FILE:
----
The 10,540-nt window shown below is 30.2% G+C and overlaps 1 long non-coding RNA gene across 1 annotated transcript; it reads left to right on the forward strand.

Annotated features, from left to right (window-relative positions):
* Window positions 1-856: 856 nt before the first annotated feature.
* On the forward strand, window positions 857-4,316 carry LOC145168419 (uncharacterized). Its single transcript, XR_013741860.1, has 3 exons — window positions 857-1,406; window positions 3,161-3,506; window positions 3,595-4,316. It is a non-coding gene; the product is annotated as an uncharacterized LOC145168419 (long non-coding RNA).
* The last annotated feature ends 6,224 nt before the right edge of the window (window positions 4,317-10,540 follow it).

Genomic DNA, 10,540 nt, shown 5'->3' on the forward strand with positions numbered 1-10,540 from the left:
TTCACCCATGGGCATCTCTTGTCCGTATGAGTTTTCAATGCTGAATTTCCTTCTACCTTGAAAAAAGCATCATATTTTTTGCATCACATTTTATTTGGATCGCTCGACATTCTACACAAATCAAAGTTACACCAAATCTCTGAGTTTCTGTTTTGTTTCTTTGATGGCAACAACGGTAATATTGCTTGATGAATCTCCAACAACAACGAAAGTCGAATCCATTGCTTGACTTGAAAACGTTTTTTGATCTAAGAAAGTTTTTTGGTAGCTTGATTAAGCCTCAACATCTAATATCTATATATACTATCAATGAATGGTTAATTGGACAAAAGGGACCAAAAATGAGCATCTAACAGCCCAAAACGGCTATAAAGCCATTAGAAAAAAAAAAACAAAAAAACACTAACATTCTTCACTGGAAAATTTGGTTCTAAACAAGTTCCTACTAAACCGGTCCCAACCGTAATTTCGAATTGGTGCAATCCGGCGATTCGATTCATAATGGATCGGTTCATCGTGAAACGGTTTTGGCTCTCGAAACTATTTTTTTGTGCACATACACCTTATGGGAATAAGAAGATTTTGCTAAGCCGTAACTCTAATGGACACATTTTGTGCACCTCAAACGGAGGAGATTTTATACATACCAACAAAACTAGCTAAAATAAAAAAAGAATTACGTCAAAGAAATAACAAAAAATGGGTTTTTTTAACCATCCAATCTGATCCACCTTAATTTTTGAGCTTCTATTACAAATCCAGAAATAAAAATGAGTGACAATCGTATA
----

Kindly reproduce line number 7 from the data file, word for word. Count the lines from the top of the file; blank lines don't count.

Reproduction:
TTCACCCATGGGCATCTCTTGTCCGTATGAGTTTTCAATGCTGAATTTCCTTCTACCTTGAAAAAAGCATCATATTTTTTGCATCACATTTTATTTGGATCGCTCGACATTCTACACAAATCAAAGTTACACCAAATCTCTGAGTTTCTGTTTTGTTTCTTTGATGGCAACAACGGTAATATTGCTTGATGAATCTCCAACAACAACGAAAGTCGAATCCATTGCTTGACTTGAAAACGTTTTTTGATCTAAGAAAGTTTTTTGGTAGCTTGATTAAGCCTCAACATCTAATATCTATATATACTATCAATGAATGGTTAATTGGACAAAAGGGACCAAAAATGAGCATCTAACAGCCCAAAACGGCTATAAAGCCATTAGAAAAAAAAAAACAAAAAAACACTAACATTCTTCACTGGAAAATTTGGTTCTAAACAAGTTCCTACTAAACCGGTCCCAACCGTAATTTCGAATTGGTGCAATCCGGCGATTCGATTCATAATGGATCGGTTCATCGTGAAACGGTTTTGGCTCTCGAAACTATTTTTTTGTGCACATACACCTTATGGGAATAAGAAGATTTTGCTAAGCCGTAACTCTAATGGACACATTTTGTGCACCTCAAACGGAGGAGATTTTATACATACCAACAAAACTAGCTAAAATAAAAAAAGAATTACGTCAAAGAAATAACAAAAAATGGGTTTTTTTAACCATCCAATCTGATCCACCTTAATTTTTGAGCTTCTATTACAAATCCAGAAATAAAAATGAGTGACAATCGTATA